Newsletter: Freedom of Expression in Eastern Africa
|Publication Date||16 May 2013|
|Cite as||Article 19, Newsletter: Freedom of Expression in Eastern Africa, 16 May 2013, available at: http://www.refworld.org/docid/51a45fbb4.html [accessed 23 September 2017]|
|Disclaimer||This is not a UNHCR publication. UNHCR is not responsible for, nor does it necessarily endorse, its content. Any views expressed are solely those of the author or publisher and do not necessarily reflect those of UNHCR, the United Nations or its Member States.|
This monthly newsletter provides a snapshot of the current state of freedom of expression in Eastern Africa. It was compiled by ARTICLE 19 Kenya and Eastern Africa with the assistance of our partners in the respective countries. Funding support has been provided by European Union (EU): the content of the newsletter, however, does not necessarily reflect the opinion of the EU.
TWO LAWYERS KILLED
On 14 April, two Somali lawyers were killed when a group of armed men dressed in army uniform detonated explosives at the main court complex in Mogadishu. Al-shabab claimed responsibility for the attack. The deceased are Professor Mohamed Mahmoud Afrah, Head of the Somali Lawyers Association and Abdikarin Hussein Gorod Lower. The two lawyers had recently conducted the successful defence of Somali journalist Abdiasis Abdinur Ibrahim and Lul Ali who had been interviewed by Abdinur following her claim that she had been raped by government forces.
ANOTHER JOURNALIST KILLED
On 21 April, journalist Mohamed Ibrahim Rage was killed by unidentified armed assailants near his house in the Dharkeynley district of the Banadir region. Mohamed, who previously worked for Radio Mogadishu and Somali National Television, was one of a number of journalists who had just returned to Somalia after fleeing the unstable political situation in the country in 2009. He is the fourth journalist to have been assassinated in Somalia since the start of 2013.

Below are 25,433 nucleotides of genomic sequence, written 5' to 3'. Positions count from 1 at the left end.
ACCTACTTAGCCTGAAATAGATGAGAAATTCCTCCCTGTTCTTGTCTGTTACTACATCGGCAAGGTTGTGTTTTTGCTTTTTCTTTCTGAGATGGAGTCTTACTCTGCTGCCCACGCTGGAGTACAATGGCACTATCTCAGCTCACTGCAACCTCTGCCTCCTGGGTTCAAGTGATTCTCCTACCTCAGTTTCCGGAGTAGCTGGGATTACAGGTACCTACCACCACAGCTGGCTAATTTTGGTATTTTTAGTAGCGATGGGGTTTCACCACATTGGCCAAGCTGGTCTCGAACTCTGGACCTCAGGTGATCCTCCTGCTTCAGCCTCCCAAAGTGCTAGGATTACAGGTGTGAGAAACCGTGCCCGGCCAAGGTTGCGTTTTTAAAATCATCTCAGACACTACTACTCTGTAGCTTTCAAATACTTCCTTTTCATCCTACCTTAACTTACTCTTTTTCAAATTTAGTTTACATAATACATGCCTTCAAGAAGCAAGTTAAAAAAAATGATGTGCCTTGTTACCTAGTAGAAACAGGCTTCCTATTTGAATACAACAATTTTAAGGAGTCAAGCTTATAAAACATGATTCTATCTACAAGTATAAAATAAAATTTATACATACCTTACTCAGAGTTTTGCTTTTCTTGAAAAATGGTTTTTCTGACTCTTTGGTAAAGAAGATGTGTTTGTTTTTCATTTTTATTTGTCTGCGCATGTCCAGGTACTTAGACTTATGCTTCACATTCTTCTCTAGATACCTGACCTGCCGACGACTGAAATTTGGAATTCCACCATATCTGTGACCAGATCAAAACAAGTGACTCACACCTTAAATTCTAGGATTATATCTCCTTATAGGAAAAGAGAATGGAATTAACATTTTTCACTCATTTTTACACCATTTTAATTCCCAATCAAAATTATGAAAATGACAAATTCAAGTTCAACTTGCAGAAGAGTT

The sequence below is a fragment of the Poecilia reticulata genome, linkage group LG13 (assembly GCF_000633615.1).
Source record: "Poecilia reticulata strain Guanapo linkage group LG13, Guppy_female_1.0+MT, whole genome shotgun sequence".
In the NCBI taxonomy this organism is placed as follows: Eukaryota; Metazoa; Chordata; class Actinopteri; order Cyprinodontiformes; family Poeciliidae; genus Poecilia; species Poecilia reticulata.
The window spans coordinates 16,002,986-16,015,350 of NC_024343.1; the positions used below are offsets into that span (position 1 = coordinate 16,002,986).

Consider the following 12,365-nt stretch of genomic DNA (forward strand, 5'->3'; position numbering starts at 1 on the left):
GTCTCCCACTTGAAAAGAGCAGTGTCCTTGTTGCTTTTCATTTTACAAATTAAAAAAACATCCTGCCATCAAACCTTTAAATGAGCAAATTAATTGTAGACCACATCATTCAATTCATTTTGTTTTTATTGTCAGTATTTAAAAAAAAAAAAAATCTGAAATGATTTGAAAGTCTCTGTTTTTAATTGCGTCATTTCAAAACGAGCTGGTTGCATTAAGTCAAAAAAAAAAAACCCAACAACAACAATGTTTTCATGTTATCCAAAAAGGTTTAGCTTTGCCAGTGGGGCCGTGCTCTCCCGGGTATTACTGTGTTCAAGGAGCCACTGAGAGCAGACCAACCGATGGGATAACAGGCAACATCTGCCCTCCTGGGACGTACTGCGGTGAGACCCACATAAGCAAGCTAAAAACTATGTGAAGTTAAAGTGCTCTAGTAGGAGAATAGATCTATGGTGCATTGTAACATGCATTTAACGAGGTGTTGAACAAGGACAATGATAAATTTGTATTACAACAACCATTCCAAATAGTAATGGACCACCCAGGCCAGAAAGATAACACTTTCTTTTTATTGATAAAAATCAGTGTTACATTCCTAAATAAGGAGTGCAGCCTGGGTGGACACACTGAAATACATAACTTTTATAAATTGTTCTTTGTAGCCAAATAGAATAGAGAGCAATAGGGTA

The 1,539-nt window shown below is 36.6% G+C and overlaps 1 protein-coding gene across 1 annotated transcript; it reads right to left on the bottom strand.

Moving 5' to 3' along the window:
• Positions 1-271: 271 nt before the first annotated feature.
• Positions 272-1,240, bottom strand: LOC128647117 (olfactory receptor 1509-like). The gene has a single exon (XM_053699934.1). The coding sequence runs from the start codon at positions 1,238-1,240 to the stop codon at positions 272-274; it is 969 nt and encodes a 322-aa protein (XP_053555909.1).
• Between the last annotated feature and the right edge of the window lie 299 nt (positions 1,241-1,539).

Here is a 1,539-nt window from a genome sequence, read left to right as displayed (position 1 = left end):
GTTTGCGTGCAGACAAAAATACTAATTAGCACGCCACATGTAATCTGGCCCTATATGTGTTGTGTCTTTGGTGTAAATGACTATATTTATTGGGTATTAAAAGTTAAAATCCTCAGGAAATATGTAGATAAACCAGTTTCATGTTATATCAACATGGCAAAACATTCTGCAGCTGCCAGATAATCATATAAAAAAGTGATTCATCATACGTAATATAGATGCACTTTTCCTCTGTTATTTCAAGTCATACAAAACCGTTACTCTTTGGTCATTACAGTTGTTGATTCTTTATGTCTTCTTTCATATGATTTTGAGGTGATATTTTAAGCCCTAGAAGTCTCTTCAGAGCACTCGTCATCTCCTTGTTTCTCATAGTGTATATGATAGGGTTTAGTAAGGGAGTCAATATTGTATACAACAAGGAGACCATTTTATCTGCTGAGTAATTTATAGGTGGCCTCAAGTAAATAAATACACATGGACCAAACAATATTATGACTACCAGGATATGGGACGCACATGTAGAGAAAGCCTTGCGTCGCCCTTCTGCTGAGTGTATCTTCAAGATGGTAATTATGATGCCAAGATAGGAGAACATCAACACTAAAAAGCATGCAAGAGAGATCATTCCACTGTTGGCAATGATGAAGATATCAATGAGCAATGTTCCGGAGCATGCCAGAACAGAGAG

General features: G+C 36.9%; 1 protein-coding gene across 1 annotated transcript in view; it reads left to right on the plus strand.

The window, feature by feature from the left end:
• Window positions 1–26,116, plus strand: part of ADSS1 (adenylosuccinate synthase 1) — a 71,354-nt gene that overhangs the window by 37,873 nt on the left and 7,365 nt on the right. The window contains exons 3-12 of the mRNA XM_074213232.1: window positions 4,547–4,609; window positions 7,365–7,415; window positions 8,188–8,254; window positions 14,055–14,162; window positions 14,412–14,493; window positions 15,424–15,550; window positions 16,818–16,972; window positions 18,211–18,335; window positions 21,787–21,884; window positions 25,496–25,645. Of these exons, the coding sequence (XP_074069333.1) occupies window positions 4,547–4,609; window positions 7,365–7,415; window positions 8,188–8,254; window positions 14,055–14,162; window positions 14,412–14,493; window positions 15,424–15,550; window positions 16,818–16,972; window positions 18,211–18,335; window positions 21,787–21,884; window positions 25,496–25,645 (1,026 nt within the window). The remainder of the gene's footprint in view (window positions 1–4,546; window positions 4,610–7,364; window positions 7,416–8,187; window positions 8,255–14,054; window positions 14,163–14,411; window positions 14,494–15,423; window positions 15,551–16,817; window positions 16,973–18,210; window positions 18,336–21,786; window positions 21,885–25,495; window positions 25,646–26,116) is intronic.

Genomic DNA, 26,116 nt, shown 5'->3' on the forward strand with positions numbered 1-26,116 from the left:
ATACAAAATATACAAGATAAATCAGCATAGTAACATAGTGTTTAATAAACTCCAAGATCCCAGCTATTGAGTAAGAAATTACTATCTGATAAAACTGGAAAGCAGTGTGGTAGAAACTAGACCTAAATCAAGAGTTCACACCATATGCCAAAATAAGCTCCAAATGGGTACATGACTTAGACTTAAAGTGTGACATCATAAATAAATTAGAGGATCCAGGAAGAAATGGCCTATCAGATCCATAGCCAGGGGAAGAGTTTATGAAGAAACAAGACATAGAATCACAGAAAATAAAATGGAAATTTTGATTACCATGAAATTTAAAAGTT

GUNMEN ATTACK NEWSPAPER
On 24 April at around 11.30 pm, two masked gunmen burst into the offices of the independent daily newspaper Hubaal in Hargeisa, Somaliland. The newspaper's employees were busy proofreading the next day's copy when at least one shot was fired. One assailant shot at Mohamed Ahmed Jama, owner and manager of the Hubaal Media Network, which publishes Hubaal and the English daily newspaper, The Independent. Mohamed suffered a broken arm and finger while he and other employees subdued the gunman. The other assailant fled. Interior Minister Mohamed Nur Arale later said that both gunmen had been identified as police officers and the one arrested would be prosecuted.